The Lions are imploding amidst a hail of inexcusable personal fouls. The Bears have temporarily misplaced their two most important offensive players in Matt Forte and Jay Cutler, and dropped a game to the woeful Chiefs on Sunday. The Chiefs themselves are in the midst of an awful 5-7 season behind essentially their third quarterback, Tyler Palko, and the Oakland Raiders allowed themselves to be trounced by the moribund Miami Dolphins last Sunday.
No, if there's a significant test in the latter half of Green Bay's schedule, the Packers just passed it. After a dramatic 38-35 win over the Giants pushed their record to 12-0, the possibility of 16-0 officially and immediately became the NFL media's biggest topic for the next month.
Every pundit and talking head out there has an opinion on whether the Packers should rest their starters in the last game or two and, in so doing, give up the chance to go 16-0. There's definitely no need for me to add mine, but that's what Patch gives me bandwidth to do, so why not. (Plus, I should be doing homework, so writing about football is a welcome distraction; due apologies to my professors.)
It's not like there's a blueprint on what to do when you're nearing the end of an undefeated season. The 2007 New England Patriots played all-out in their regular-season finale, winning a 38-35 thriller over those same New York Giants, and ended up losing to the Giants in Super Bowl XLII. Meanwhile, the 14-0 Indianapolis Colts won their first fourteen games in '09 before playing Curtis Painter at QB the rest of the way. They came to the Super Bowl 16-2 before losing to the Saints. So there's no real precedent for Mike McCarthy to follow.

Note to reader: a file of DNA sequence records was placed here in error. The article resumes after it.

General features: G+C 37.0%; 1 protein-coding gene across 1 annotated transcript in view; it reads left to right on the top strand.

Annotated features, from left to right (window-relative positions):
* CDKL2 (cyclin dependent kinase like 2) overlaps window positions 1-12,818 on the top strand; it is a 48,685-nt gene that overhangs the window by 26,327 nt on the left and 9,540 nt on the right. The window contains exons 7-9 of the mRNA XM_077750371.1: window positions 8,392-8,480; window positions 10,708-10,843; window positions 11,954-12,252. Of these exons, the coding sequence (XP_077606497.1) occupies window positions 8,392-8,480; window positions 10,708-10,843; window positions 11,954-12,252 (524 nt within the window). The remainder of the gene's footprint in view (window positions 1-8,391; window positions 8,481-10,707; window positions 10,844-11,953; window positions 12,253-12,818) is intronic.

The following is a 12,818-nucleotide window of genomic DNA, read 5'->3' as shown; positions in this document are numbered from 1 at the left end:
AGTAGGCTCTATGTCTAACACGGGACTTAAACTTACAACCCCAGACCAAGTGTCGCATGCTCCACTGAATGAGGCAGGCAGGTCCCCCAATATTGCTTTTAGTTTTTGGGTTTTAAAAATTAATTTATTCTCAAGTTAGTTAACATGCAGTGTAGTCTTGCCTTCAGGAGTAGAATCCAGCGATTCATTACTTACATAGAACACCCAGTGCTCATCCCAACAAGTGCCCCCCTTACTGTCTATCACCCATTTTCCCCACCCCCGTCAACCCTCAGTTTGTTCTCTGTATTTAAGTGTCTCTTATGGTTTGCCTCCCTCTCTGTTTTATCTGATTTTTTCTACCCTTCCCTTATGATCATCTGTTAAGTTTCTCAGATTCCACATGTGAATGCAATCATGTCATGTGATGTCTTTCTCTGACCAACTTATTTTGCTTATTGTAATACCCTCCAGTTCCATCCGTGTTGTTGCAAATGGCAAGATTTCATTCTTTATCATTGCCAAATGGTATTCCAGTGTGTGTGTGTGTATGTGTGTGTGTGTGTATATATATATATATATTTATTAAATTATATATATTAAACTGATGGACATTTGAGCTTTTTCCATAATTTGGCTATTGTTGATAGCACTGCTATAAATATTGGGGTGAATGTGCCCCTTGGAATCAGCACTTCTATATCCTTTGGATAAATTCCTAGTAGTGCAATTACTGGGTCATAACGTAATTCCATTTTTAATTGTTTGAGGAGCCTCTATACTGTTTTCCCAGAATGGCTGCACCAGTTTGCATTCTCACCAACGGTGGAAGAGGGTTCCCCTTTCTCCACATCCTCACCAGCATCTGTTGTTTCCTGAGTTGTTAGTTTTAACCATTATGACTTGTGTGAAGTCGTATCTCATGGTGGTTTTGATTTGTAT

The biggest, and only, argument against playing your best men in the regular-season finale (assuming the Packers win their next three) is avoiding a catastrophic injury. The Detroit Lions are coming to Lambeau Field in Week 17, and the nightmare scenario would be them planting Aaron Rodgers in the turf and giving him his second concussion in two years at their hands.
There are plenty of reasons for playing all out that people usually cite: respect for the game, giving the fans who paid for their tickets full value, fundamental integrity of football, etc, etc. I would imagine that to McCarthy, all of that is a load of bull. The only important reasons for playing, to him, have to do with what's best for the Packers when thinking about playoffs. Here's a few:
-The Packers will most likely have a first-round bye, meaning that if McCarthy rests his starters in the finale, they'll have had three weeks between games. That's a lot of time to heal up, but also a lot of time for the team to lose its rhythm and potentially get rusty.
-They're playing the Bears in Week 16 and the Lions in Week 17. Seeing the Packers intentionally playing at half-strength and losing to either team would be galling for the Packers themselves (not to mention the fans), and who wants to give your division rival credit for spoiling a perfect season?
-Last year, the Bears went all-out to knock the Packers out of postseason contention. They failed, met in the NFC Championship game and suffered a crushing defeat. If either the Bears or the Lions sneak into the playoffs on the Packers' coattails, there's a chance Green Bay could suffer the same fate. Better, in the cutthroat world of the NFL, to kick both teams while they're down (insert obligatory Ndamukong Suh wisecrack here).
-The most important reason, though, is that it's just not in Mike McCarthy's personality, nor is it in Aaron Rodgers'. There's no indulgence, softness or yielding in either of them. If the Packers are 15-0 after Week 16, I can't see McCarthy doing anything but going for the Lions' throats, even if the game is meaningless in terms of playoff positioning. I don't expect him to be stupid about it; if the Packers are up by 30 after the second quarter, there's no reason to keep Rodgers out there the rest of the way, but I fully expect McCarthy to go all out to squelch the Lions.